Quadrant’s managing director, James Scully, discusses why modern high-quality, fit-for-purpose flooring materials can make a difference to the health and wellbeing of care home residents
Flooring is a vital component in the design of social care facilities
We are seeing an increase in the construction of alternative accommodation - nursing and residential care homes - for older people, focusing on those with complex physical or medical care needs.
And it is especially so for those with moderate or severe dementia, as the majority of residents placed within care homes will be living with this condition.
It is, therefore, vital to include dementia-friendly design principles within any care home environment.
According to Dementia UK, there are currently 850,000 people with dementia in the UK, with the number expected to increase.
To meet increasing demand from customers for modern and specialist accommodation, care providers will have to reassess their building stock to refurbish comprehensively or build new homes that meet the standards and expectations of customers.
The modern care home must incorporate design principles which focus on promoting wellbeing and independence; and any design elements implemented should support, encourage, and enable people with dementia
The modern care home must incorporate design principles which focus on promoting wellbeing and independence; and any design elements implemented should support, encourage, and enable people with dementia.
Research shows that care home residents want a good quality of life and have expectations about maintaining the living standards they are used to.
And, in addition to high-quality care, older people now, and in the future, want access to modern living environments.
They want well-designed spaces that do not look or feel institutional. And these places must be designed to be accessible, adaptable, attractive, comfortable, energy efficient, and manageable, with access to well-maintained outside space and welcoming communal areas.
When considering the design of new facilities, or the refurbishment of existing care homes, specifiers must consider flooring design and materials as much as most other building elements if they are to achieve the ‘gold standard’ in design.
With legislation not yet in place to ensure high-quality, fit-for-purpose flooring is in use throughout in care facilities; it is up to product manufacturers to highlight the standard to aspire to, based on research and best practice in healthcare in the UK and internationally.
Fit-for-purpose flooring can help to address some of the problems associated with dementia, helping to promote wellbeing and prevent slips, trips and falls
Quality care home design must incorporate clear sightlines, even and bright lighting, good acoustics, noise reduction measures, anti-slip surfaces, uncluttered spaces, and a distinct contrast between walls and floors, furniture, and other objects.
With legislation not yet in place to ensure high-quality, fit-for-purpose flooring is in use throughout in care facilities; it is up to product manufacturers to highlight the standard to aspire to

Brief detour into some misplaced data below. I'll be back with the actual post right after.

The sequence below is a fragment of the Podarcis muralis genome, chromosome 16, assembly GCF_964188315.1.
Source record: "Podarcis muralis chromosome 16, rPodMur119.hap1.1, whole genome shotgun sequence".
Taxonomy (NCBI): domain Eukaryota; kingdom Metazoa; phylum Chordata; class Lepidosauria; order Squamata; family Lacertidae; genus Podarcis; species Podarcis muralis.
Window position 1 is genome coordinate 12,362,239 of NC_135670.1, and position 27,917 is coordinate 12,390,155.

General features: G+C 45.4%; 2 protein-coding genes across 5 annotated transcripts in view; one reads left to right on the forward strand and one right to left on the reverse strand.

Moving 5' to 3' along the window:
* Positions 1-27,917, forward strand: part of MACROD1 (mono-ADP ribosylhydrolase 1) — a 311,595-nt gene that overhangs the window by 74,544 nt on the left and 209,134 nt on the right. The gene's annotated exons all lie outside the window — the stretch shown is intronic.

For older people, and those with dementia, impairments to sight, hearing, and mobility will mean they are more vulnerable to falls.
And badly-designed spaces can cause users to lose confidence as well as impair memory, reasoning, learning, and cause stress.
Good design, on the other hand, will ease decision making, promote safety, reduce agitation and stress, and encourage independence and social interaction, leading to better outcomes.
Flooring that promotes health and wellbeing, as well as meeting the aforementioned design characteristics, is perfect for care homes.
Flooring made from cork, for example, has proven attributes to reduce acoustic noise by up to 50%, maximise natural light, improve indoor air quality, and it is hygienic, easy to clean, and highly impact resistant for everyday use.
The natural elasticity in cork and compressibility provides added cushioning ideal for care homes as it aids mobility by reducing the pressure and impact on joints. It is also highly energy efficient due to its innate thermal insulation properties.
Cork flooring has proven acoustic properties and helps to improve indoor air quality as well as being easy to clean
Cork flooring is made up of different layers to meet the qualities described.
The top layer has a decorative cork veneer or a wood visual which is then protected by an PV-free, UV-cured protective wear layer.
It reduces walking sound by up to 53% and impact sound by 16dB-18dB.
And its thermal insulation qualities helps to maintain an optimal temperature all year round and make it more comfortable to walk on.
Good design will ease decision making, promote safety, reduce agitation and stress, and encourage independence and social interaction, leading to better outcomes
Cork is also the perfect balance between hard and soft floors and plays an important role in reducing body fatigue and promoting movement.
In addition, it is hypoallergenic, making it easy to maintain and enables it to meet the strictest international standards for volatile organic compounds (VOCs).
Cork flooring achieves an air quality credit in the Building Research Establishment Environmental Assessment Method (BREEAM), and for Leadership in Energy and Environmental Design (LEED) via Greenguard Gold, which is the highest certification possible in the US, indicating suitability for healthcare facilities.
French certification A+ indicates the lowest possible levels of VOCs and TÜV-PROFICERT is a transnational certificate indicating air quality and VOC emissions.
While it may not be possible to comprehensively refurbish an existing care home to meet all the required design elements, changing elements such as the flooring can have a profound impact in creating a more-supportive environment for elderly people and those with dementia.